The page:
During the PGY-3 year, each resident will have a 3-month structured research rotation. Prior to this research rotation, the resident will have chosen a project and worked on the plan, with appropriate protocol generation, and have it approved by the research committee. The project will have gone through the IRB for the University at Buffalo prior to the research rotation for human research or the IACUC for animal research. During the research rotation, the residents will concentrate on collecting the data projected in the research plan. If appropriate, the research project will have already been submitted for external funding. If no funding is necessary or funding is available through existing grants from another resident or faculty member, this step will not be necessary. The focus of the research rotation will be to obtain the data necessary to complete a paper sufficient for submission to a medical journal. If time permits, the resident will write the results up during the research block. If not, they will be expected to complete this during their PGY-4 and PGY-5 year. Graduation from the residency will not be acceptable until the research paper has been written and approved by the research mentor. The resident will also be expected to generate a presentation of the research data for presentation at the annual research day during the graduation process by residents in June.
The PGY-4 year consists of three 4-month rotations.
Each resident will spend 4 months during PGY-4 at a quaternary care children's hospital in order to gain a broad and deep experience into all aspects of pediatric otolaryngology and communication disorders. The resident will progress through two rotations that will allow the resident to learn how to treat infants, children, adolescents, and adult survivors of pediatric diseases with the complete array of otolaryngologic disease in a model of family centered care. They will learn to identify, evaluate, and treat common and uncommon problems that occur in children, including for example an expanded experience in hemangiomas and vascular birth marks, maxillofacial trauma, soft tissue trauma, laser surgery, cochlear and BAHA implantation.
The purpose of this rotation is to gain an intense, one on one experience in Neurotology.
RPCI is ranked in the top 20 cancer hospitals nationally. Residents participate in every aspect of head and neck cancer management.
The PGY-5 year is a chief resident year and consists of two 5-month rotations at Sisters and ECMC in which chief residents are exposed to advanced aspects of rhinology, facial plastic surgery, otology, head and neck surgery, laryngology, skull base surgery, maxillofacial trauma and collaboration with neurosurgery. Chief residents will develop administrative and managerial skills, and prepare for successful passage of the American Board of Otolaryngology certifying exam, and a career in academic or private practice.
Residents, including interns, have protected time from 6am to 9:30am on Thursday morning for didactics, and are excused from all clinical duties. Residents meet weekly for structured topic review using national curricula.
Grand Rounds are held each Thursday Morning from 7am-8am at Palmer Hall on the 5th floor of Sisters of Charity Hospital.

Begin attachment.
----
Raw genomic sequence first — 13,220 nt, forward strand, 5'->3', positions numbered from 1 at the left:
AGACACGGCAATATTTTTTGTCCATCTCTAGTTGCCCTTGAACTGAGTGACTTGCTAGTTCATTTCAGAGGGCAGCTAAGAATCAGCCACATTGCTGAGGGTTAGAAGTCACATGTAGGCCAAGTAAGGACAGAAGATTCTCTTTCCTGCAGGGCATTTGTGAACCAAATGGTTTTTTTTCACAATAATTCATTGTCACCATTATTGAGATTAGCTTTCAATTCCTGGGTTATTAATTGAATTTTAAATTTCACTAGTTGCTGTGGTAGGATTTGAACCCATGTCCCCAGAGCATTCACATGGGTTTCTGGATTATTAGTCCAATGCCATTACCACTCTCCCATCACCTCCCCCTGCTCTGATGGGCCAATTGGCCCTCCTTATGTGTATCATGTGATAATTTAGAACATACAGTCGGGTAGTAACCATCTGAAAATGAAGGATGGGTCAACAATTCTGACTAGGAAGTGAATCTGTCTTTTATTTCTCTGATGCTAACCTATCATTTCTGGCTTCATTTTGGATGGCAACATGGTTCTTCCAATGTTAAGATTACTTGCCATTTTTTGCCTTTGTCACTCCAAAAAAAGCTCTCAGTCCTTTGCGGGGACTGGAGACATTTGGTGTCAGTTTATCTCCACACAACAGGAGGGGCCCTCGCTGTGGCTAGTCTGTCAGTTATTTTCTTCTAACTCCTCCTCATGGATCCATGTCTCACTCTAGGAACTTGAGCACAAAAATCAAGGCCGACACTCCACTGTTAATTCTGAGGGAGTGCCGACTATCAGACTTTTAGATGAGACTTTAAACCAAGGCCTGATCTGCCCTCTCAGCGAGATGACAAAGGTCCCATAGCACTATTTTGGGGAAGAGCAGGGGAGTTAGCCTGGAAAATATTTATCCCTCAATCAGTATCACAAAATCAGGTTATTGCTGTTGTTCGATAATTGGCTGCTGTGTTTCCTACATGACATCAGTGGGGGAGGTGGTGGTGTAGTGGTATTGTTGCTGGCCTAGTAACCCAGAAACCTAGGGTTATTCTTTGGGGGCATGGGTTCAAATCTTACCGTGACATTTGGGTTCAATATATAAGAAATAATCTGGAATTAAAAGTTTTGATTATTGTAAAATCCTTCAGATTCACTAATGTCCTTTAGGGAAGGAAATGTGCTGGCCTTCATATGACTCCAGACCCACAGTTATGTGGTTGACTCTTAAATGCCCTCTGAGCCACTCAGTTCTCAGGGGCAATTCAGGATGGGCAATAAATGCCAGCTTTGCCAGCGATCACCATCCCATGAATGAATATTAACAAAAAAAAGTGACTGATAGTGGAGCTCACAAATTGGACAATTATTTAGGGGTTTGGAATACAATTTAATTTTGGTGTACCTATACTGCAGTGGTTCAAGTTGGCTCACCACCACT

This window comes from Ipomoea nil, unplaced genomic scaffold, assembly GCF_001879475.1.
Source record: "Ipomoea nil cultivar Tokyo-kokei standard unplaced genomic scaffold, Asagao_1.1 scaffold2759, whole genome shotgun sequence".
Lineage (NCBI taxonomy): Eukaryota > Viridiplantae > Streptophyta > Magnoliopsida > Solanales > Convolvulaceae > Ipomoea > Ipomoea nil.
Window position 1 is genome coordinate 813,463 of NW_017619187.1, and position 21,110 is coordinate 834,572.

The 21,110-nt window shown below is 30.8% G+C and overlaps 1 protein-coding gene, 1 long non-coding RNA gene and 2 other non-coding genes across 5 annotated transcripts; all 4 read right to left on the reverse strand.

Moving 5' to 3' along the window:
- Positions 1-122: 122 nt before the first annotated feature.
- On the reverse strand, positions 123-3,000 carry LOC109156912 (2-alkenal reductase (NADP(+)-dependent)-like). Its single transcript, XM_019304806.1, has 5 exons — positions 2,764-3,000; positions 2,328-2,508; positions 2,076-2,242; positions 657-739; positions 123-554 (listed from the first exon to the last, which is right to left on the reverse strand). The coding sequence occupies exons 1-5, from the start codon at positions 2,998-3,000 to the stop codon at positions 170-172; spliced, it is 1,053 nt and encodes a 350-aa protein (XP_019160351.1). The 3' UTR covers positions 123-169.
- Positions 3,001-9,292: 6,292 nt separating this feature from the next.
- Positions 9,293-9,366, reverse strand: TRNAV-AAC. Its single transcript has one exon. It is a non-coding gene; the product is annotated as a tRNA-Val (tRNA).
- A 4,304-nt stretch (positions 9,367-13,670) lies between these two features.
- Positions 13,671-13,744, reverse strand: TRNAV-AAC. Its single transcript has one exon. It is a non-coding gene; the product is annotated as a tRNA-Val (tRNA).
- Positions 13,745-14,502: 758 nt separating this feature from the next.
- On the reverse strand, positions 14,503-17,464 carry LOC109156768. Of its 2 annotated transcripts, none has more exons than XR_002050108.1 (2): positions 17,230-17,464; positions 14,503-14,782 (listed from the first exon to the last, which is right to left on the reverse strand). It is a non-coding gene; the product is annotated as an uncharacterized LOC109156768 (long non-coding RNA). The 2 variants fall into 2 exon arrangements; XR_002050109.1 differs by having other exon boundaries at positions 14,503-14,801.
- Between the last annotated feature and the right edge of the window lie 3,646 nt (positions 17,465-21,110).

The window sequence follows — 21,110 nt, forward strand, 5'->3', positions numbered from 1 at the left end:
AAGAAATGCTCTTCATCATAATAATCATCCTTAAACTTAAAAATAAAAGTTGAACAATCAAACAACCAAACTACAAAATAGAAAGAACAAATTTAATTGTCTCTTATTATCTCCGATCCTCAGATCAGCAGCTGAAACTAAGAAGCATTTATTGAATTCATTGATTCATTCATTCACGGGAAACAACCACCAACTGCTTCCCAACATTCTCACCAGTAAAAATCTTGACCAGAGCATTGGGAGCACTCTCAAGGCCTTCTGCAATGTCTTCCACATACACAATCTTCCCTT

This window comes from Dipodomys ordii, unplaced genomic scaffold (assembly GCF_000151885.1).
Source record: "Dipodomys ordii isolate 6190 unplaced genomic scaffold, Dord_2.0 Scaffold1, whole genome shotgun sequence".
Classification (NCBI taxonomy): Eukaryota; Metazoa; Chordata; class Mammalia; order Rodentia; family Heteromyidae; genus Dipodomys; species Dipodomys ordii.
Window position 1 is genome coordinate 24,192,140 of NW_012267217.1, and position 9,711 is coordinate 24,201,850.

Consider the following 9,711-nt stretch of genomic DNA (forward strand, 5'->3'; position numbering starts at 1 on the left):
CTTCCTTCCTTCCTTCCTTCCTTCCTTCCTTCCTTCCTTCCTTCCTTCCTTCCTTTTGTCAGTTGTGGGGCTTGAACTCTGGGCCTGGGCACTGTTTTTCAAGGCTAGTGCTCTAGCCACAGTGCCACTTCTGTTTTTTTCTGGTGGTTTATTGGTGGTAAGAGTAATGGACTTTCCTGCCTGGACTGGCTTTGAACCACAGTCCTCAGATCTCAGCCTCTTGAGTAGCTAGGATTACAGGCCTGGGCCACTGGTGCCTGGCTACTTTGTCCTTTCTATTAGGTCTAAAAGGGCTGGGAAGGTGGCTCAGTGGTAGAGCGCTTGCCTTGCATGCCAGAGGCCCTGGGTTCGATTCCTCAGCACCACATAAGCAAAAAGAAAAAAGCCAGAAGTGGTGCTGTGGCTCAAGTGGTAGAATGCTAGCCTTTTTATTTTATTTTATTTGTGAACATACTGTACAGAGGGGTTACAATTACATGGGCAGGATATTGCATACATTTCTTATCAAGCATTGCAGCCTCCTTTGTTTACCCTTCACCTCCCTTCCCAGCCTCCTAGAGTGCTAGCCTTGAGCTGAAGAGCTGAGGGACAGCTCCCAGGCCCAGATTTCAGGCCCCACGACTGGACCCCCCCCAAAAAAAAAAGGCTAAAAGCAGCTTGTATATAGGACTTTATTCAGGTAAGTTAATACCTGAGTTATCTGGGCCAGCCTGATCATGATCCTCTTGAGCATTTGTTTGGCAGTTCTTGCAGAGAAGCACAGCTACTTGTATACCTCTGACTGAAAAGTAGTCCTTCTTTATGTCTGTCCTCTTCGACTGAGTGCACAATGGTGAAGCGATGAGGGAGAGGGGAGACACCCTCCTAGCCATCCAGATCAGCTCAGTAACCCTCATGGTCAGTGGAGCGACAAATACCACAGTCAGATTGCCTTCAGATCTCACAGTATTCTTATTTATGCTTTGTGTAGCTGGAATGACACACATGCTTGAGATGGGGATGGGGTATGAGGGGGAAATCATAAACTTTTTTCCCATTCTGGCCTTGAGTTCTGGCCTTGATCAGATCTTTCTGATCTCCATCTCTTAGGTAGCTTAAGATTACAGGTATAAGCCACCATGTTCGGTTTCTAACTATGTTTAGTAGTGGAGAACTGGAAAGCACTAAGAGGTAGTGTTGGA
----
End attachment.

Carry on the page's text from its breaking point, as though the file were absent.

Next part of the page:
Each year, Dr. Eugene Kern, Emeritus Professor from Mayo Clinic in Minnesota provides a 11-week didactic lecture series on rhinoplasty and nasal reconstruction as part of the PGY-1 to PGY-3 resident teaching curriculum. Over 40 years of clinical practice and world renowned expertise lend to the unparalleled learning experienced provided to our residents by Dr. Kern. Topics covered include symptoms, physiology, surgical approaches to the septum, surgery of the valve/pyramid/turbinates, grafts and implants, trauma, and reconstructive rhinoplasty.
Upper level (PGY4 and PGY5) residents participate in an organized allergy and immunology course at Children's. This 5 week course includes lectures on rheumatology, mitochondrial disorders, pulmonary function tests, asthma, and anaphylaxis.
A temporal bone lab with operating drill and microscope is available for resident's use. The department also provides residents with funding for week-long temporal bone courses at outside institutions.
Residents have 3 months of structured research time during the PGY-3 year. Under the supervision of Dr. Ponikau, research director, residents are expected to chose, develop, complete, and write up a project sufficient for submission to a medical journal. Research opportunities are available with a variety of clinical faculty members, including but not limited to chronic rhinosinusitis and the role of eosinophils, quality improvement, improving radiologic grading schema in sinusitis, decision making in surgical patients, and outcomes after surgery. UB has a large hearing research center that offers many basic science research opportunities.
Residents take call from home, covering three hospitals (Erie County Medical Center, Oishei Children's Hospital, and Sisters of Charity Hospital). PGY-2 and PGY-3 residents take primary call every 4th night, while senior residents take backup call weekly. Facial trauma call is shared with oral surgery, and the PGY-2 resident generally takes primary trauma call. In general, new consults get called to the attending first, who must accept the consult before the resident is called. Call rooms and resident work rooms are available at all hospitals.